Indian banks say government interest waiver will add to costs, spark litigation

By Nupur Anand

MUMBAI (Reuters) – Indian bankers fear the government’s decision to waive some interest payments on loans under a COVID-19 support plan will create unnecessary work for lenders and lead to more litigation, without providing much of a boost for the sagging economy.

In an Oct. 2 filing with the Supreme Court, seen by Reuters, the government said it is amending a controversial clause in a relief plan that allowed distressed borrowers to skip repayments for six months but then charged them “interest-on-interest” on the delayed payments, putting them deeper in debt.

The change will waive the compounded interest component on small business loans and some personal debts from March to August.

The government will bear the cost, which could be as high as $1 billion, according to analysts.

But for Indian lenders saddled with over $120 billion of bad loans and a coronavirus-induced collapse in demand, the move will further pressure already stressed balance sheets.

In the case of a similar scheme for farm loans, banks typically need to wait nine to 24 months to get the funds from the government, two bankers said.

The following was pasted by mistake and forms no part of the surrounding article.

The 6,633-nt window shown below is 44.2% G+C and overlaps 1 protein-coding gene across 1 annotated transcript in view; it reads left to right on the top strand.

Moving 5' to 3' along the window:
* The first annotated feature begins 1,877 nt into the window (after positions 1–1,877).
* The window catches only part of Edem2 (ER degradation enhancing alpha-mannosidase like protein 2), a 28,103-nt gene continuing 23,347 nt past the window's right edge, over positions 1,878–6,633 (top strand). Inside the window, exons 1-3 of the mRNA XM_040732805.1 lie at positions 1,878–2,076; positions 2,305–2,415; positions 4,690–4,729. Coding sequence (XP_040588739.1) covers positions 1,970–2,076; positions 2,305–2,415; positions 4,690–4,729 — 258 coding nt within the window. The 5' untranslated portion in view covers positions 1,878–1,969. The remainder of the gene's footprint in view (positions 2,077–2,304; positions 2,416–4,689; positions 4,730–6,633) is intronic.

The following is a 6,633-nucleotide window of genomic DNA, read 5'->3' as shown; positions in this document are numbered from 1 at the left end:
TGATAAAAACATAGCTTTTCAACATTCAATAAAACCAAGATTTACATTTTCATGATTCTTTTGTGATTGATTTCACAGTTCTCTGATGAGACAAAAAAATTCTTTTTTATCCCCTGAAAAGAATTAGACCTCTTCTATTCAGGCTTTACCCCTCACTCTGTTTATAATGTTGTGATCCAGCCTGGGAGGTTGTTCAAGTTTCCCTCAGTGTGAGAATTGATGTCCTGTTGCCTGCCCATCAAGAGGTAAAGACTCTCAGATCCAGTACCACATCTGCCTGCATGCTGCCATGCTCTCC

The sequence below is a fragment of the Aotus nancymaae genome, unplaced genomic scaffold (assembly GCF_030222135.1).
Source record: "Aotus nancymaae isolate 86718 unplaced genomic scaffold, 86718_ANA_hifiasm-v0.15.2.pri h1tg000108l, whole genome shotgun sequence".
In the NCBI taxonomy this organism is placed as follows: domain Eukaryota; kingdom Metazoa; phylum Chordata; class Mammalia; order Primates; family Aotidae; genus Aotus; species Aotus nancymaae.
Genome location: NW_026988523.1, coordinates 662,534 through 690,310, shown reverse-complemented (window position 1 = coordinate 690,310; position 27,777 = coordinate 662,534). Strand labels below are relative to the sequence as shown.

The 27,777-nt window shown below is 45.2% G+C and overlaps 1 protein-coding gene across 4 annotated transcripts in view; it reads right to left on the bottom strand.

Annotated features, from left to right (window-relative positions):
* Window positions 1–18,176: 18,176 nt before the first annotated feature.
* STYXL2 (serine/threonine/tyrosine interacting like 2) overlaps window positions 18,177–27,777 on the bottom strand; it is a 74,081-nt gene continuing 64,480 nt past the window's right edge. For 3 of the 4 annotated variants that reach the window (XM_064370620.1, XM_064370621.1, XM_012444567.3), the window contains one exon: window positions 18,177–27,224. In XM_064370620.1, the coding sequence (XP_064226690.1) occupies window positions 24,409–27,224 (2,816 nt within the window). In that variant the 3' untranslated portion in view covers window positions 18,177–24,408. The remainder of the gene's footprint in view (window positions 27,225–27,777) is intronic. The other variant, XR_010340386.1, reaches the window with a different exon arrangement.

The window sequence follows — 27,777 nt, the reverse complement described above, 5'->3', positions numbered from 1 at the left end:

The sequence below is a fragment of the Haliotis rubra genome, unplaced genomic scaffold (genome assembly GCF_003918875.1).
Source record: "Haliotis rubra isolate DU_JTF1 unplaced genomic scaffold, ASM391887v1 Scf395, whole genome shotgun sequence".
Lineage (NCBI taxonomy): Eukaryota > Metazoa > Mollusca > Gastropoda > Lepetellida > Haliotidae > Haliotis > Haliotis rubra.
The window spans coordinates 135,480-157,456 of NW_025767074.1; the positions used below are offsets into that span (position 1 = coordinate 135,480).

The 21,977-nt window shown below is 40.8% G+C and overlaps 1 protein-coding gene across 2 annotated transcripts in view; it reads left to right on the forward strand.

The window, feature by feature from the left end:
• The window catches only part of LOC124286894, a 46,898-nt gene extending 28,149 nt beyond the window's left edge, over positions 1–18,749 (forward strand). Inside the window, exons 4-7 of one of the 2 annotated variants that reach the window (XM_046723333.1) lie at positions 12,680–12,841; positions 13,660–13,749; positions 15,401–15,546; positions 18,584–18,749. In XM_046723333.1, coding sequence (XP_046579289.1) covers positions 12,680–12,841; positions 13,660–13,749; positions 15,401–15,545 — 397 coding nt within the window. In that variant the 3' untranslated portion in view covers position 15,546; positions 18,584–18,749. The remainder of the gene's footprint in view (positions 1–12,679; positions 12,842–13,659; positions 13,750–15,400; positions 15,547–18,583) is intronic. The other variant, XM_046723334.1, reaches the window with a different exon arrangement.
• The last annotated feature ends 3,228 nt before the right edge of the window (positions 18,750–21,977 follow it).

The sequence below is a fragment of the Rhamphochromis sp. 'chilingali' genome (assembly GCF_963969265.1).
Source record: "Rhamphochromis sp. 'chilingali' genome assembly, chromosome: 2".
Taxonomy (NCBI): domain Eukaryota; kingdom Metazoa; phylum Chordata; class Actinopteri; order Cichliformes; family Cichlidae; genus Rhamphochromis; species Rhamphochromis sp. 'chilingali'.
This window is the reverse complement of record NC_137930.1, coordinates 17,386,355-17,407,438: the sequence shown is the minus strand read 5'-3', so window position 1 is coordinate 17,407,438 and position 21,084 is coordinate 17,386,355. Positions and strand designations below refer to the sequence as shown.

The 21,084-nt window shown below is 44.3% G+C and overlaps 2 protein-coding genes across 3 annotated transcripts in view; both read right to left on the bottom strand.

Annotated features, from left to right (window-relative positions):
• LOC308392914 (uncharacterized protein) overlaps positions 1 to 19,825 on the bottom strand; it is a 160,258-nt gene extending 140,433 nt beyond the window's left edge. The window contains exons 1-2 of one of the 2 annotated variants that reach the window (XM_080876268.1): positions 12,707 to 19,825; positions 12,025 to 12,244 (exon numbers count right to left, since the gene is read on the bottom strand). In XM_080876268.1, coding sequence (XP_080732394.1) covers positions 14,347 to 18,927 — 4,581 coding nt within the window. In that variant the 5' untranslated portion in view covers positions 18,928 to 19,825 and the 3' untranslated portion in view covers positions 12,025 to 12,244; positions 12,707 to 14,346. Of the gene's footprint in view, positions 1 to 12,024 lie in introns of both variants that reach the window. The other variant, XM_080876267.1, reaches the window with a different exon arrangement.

Lenders also will need to recalculate millions of loans, according to interviews with four bankers and a lawyer.

“Getting the money back from the government is a painful exercise,” said a senior banker at one of India’s shadow banks.

“At the end, a lot of work will happen, nobody will be happier and the government will be poorer.”

A finance ministry spokesman declined to comment, citing ongoing legal proceedings.

Banks’ legal costs are also on the rise as lawsuits pile up.

“The state-owned banks may show government support, but the private lenders are in it for the profit. They will have different calculations and those calculations will be challenged by the government,” said the lawyer.

A banker at a private lender added: “That is the problem with such waivers, because where does it end?”

Bankers are also concerned about that waivers may distort the culture of lending in India and argue that there are other ways to help borrowers who are in need, such as providing subsidies or loan restructuring.

“Now, in case of a flood or any other situation, even borrowers who can pay may not be keen to do so because they know the government will step in to rescue them,” said a senior banker at a public sector lender.

(Reporting by Nupur Anand in Mumbai; additional reporting by Abhirup Roy in Mumbai; Editing by Alasdair Pal and Kim Coghill)

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